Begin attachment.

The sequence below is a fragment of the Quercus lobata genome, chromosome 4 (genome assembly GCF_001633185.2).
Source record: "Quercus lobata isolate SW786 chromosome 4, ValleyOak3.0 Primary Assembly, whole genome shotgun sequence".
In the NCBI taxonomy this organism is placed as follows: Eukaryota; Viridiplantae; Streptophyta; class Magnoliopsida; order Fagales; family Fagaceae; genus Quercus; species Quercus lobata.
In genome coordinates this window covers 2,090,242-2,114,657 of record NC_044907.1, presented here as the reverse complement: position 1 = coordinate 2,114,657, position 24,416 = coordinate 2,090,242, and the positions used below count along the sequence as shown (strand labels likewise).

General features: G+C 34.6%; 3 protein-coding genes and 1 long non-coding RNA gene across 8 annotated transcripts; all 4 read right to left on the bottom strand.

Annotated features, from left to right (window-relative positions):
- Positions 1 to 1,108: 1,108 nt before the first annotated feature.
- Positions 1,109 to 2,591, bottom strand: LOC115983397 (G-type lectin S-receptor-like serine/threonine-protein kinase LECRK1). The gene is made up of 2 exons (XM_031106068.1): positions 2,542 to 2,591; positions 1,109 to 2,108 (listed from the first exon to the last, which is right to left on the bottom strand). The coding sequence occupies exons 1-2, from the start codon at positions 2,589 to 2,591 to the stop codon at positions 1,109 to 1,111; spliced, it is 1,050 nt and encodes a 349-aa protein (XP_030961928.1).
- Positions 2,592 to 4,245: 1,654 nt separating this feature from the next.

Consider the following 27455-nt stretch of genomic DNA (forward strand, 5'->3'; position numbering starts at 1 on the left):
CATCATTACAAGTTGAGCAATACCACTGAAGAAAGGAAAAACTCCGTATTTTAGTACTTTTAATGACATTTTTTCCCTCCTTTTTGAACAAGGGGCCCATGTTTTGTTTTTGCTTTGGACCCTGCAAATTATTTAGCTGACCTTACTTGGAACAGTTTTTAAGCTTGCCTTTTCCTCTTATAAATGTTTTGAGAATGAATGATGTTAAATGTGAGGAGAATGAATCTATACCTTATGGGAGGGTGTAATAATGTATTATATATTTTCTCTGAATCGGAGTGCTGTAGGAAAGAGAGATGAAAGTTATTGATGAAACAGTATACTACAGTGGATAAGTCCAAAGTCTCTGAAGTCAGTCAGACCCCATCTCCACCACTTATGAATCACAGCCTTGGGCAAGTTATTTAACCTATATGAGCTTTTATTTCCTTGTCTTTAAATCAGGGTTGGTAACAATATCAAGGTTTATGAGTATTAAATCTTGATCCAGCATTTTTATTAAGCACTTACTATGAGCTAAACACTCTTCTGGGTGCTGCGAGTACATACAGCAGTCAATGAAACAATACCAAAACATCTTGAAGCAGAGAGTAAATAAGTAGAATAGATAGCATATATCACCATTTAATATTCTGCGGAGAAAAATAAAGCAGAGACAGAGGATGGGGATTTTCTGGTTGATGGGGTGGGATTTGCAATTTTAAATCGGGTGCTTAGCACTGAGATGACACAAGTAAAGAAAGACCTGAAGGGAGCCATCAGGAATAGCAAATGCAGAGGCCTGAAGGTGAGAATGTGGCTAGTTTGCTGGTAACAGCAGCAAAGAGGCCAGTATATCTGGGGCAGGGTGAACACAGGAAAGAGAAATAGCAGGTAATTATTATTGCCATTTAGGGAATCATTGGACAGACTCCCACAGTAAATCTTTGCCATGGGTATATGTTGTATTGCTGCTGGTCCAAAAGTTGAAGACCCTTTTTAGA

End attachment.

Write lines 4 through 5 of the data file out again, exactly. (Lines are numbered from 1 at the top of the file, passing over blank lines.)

In genome coordinates this window covers 2,090,242-2,114,657 of record NC_044907.1, presented here as the reverse complement: position 1 = coordinate 2,114,657, position 24,416 = coordinate 2,090,242, and the positions used below count along the sequence as shown (strand labels likewise).

General features: G+C 34.6%; 3 protein-coding genes and 1 long non-coding RNA gene across 8 annotated transcripts; all 4 read right to left on the bottom strand.